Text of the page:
The recent Startup Weekend held in Telluride continues the momentum that Western Colorado is gaining in the exciting world of entrepreneurship and startup companies. “This is the second one we’ve done in Telluride,” says Marc Nager, Managing Director of the Telluride Venture Accelerator and Co-Founder of Startup Weekend. “There are about 1000 events per year in 140 countries. These events are for community building to help entrepreneurs take the first steps to actually launch companies.” Community leaders from across the Western Slope plan to collaborate to host four Startup Weekends in Colorado each year, with initial sites set in Grand Junction, Montrose, Durango, and of course Telluride.
“We were hoping to get 30 people to attend, and were delighted to have almost 60 participants there,” Marc says. Attendees came from Flagstaff, Boulder, Grand Junction, Telluride and other communities across the region. There were also students from Fort Lewis College in Durango and Western State Colorado University in Gunnison.
“We started out Friday evening with 25 ideas that were pitched,” says Marc. “From there we narrowed it down to 7 project teams.” Mentors worked with the teams throughout the weekend validating the ideas, talking to potential customers, working through possible business plans, then coming up with minimum viable products by Sunday. “The culmination was a pitch to the rest of the group in front of a panel of judges,” says Marc. “They were rated on customer validation, product execution and business model. Our winner was Airrick Hicks, an engineering student at Fort Lewis College with his product Roof Dog.”
“I’m a non-traditional student,” Airrick says. “I spent several years after high school teaching snowboarding in the winter and working construction in the summers. When I went back to school at 25, I discovered that I liked math and problem solving.” As an engineering student set to graduate this spring, Airrick has already begun using his problem solving skills on the jobsite. “I got this idea when I was building rooves. When you build a roof, one person is up in the trusses, and another is down on the ground handing up wood. It takes two people to do this because there’s nowhere to place everything. You have to have all your stuff – your tools – attached to you. Using trigonometry principles, I built this platform that attaches to the trusses so it stays flat no matter the angle of what it’s attached to. This way, the guy on the ground can load up the wood every hour or two, rather than standing there waiting to hand up a piece wood every few minutes. This frees him up to go do another job in the meantime instead of standing around waiting. It doubles productivity and saves the boss money. He can bid lower for the job and everybody wins.” The judges at Startup Weekend agreed with Airrick, finding that the idea was worth pursuing.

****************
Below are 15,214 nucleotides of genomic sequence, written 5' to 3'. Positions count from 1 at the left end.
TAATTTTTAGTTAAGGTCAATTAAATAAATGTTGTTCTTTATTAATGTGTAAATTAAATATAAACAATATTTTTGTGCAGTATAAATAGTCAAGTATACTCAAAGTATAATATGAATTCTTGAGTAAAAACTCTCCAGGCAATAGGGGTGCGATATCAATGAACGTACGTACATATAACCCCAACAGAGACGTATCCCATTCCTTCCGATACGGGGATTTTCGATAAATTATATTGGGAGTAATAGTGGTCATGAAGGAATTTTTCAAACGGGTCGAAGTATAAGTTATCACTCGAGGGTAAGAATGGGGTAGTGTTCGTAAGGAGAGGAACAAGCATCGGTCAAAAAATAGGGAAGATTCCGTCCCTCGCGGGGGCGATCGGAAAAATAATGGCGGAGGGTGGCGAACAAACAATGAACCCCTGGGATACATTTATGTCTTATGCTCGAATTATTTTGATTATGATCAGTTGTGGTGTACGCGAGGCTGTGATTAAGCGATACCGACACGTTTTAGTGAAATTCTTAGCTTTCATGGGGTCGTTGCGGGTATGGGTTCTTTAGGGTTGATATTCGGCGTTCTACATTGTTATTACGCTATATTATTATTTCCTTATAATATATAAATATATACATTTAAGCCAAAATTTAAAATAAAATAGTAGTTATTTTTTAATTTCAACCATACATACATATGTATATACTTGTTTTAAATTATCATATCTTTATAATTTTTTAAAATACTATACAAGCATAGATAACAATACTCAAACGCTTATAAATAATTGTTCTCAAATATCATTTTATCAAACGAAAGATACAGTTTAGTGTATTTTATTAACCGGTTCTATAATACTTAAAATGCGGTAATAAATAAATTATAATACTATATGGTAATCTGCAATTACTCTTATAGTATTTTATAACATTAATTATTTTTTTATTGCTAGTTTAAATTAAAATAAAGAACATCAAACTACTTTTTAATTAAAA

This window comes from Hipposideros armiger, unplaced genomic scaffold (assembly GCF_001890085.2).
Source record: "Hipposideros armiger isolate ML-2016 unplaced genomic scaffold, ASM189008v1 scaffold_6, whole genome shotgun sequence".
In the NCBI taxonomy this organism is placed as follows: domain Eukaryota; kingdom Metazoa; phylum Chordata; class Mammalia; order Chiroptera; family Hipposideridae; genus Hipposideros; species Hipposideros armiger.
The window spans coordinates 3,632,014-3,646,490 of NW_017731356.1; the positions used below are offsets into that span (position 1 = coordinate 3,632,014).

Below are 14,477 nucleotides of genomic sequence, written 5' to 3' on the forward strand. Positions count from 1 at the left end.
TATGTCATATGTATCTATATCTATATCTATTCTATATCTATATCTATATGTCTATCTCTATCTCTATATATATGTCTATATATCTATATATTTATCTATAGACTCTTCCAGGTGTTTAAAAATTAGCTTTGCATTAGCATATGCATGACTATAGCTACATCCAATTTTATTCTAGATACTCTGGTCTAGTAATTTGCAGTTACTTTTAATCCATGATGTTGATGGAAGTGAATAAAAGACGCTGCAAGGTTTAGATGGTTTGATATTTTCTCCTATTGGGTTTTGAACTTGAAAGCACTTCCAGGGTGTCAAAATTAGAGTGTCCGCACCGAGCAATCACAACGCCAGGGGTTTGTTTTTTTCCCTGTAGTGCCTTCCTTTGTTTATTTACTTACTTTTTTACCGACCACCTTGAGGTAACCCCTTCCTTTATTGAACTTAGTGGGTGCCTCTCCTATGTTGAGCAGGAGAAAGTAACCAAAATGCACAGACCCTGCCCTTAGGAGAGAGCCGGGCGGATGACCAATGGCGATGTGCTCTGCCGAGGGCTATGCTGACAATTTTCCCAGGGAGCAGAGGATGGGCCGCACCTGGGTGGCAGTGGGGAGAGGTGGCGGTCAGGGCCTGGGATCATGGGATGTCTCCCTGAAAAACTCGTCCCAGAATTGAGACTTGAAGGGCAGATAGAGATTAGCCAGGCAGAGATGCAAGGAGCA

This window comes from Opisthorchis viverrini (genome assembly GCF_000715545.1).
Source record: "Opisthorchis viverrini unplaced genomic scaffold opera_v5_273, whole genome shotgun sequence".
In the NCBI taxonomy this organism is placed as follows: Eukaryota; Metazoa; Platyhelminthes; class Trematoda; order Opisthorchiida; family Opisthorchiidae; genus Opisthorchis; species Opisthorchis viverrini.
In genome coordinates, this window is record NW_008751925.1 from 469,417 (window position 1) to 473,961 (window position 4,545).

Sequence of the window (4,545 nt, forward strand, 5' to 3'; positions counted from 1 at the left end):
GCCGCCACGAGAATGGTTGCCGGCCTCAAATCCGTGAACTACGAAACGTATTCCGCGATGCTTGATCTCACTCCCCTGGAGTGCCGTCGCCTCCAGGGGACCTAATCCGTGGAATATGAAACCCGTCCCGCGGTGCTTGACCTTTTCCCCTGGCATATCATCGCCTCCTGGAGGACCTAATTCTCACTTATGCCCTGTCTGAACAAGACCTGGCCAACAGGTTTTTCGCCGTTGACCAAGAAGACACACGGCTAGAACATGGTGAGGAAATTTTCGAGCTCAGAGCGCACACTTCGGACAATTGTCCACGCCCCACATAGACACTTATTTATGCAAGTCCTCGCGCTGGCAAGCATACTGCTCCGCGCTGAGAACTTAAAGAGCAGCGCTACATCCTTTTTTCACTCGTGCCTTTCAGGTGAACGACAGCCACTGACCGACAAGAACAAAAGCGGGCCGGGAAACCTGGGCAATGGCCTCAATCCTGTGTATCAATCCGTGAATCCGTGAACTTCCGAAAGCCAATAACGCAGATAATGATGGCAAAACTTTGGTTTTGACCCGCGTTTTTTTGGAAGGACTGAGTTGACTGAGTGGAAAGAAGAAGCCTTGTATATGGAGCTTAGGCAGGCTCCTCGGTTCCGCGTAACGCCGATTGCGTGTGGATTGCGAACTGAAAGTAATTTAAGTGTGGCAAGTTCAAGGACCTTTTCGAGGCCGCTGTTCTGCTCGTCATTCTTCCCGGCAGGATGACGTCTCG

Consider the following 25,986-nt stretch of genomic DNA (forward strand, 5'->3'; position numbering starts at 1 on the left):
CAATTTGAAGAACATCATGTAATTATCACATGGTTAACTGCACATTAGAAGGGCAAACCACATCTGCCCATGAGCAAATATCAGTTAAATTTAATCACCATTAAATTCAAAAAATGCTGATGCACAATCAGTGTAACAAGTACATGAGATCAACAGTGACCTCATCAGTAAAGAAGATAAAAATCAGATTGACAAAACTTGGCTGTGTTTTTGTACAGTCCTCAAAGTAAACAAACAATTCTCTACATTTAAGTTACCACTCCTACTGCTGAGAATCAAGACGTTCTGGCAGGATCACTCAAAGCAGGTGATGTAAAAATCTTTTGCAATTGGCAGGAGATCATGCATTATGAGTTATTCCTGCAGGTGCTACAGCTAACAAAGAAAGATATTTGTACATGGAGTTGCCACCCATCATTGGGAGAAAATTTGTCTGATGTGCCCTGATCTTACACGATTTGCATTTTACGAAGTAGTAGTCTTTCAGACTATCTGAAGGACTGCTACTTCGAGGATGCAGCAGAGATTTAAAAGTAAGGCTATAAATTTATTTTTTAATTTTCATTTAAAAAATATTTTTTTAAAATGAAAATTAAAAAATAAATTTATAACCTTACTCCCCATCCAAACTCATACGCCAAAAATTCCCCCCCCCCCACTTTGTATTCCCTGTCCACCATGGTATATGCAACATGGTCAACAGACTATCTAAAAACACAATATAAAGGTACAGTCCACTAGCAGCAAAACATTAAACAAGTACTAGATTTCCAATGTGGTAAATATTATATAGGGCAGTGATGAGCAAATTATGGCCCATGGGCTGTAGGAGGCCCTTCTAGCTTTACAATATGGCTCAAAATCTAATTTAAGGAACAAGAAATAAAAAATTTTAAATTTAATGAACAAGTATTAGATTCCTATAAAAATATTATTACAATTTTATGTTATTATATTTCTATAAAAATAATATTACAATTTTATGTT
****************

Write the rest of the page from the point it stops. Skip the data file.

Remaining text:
“I knew it was a good idea. I’ve been using it for years,” Airrick says about his pitch, “but it was hard to explain the problem, then explain the solution in 60 seconds on Friday night.” Airrick must have done well, considering that he got the most votes that night, and ended up with the biggest team. “It was fun to lead the team. We had a great group and it was the first time I was able to be the boss. I think I was able to balance instruction with the reasoning behind it and get people on board with the vision.”
While he’s known it was a viable idea, and has used it himself on the jobsite, it was the business execution that was holding Airrick back. “I don’t know about the business side of things,” he says. “I can build stuff but I don’t know how to sell stuff.” That is where the Startup Weekend can help inventors like Airrick become entrepreneurs.
“Airrick wins a three-month membership at the co-working space in Durango and priority consideration at SCAPE [Southwest Colorado Accelerator Program for Entrepreneurs] in Durango,” Marc explains. “He and his team plan to stay together and pursue this product idea further.”
This and future Startup Weekend events benefit our region by creating a pipeline for great ideas. By diversifying economic development beyond existing local companies, a Startup Weekend and other innovation-encouraging events help bring forward people with ideas. These ideas can update and revitalize legacy industries, as well as introducing new industries to Western Colorado. “Entrepreneurship is a solution for long-term sustainable economic and social vibrancy in the Western Colorado,” Marc says.
For those wanting to get involved, either as a participant, mentor, volunteer or sponsor, more information is available at www.StartupWeekend.org. Marc extends a special thank you to the volunteers who helped organize the Telluride Startup Weekend including Sam Barnes, Denis Lankes, Ryan Fliss, and Ashley Nager, with judges Len Metheny, Emily Hickey, Jasper Welch, and Jesse Johnson. “Also, we could not make this happen without our sponsors: Proximity Space, LAUNCH WestCO, SWIC, Telluride Foundation, The Johnson Family Foundation and VideoBlocks.” Get ready for the next Startup Weekend, coming soon to a Western Colorado community near you.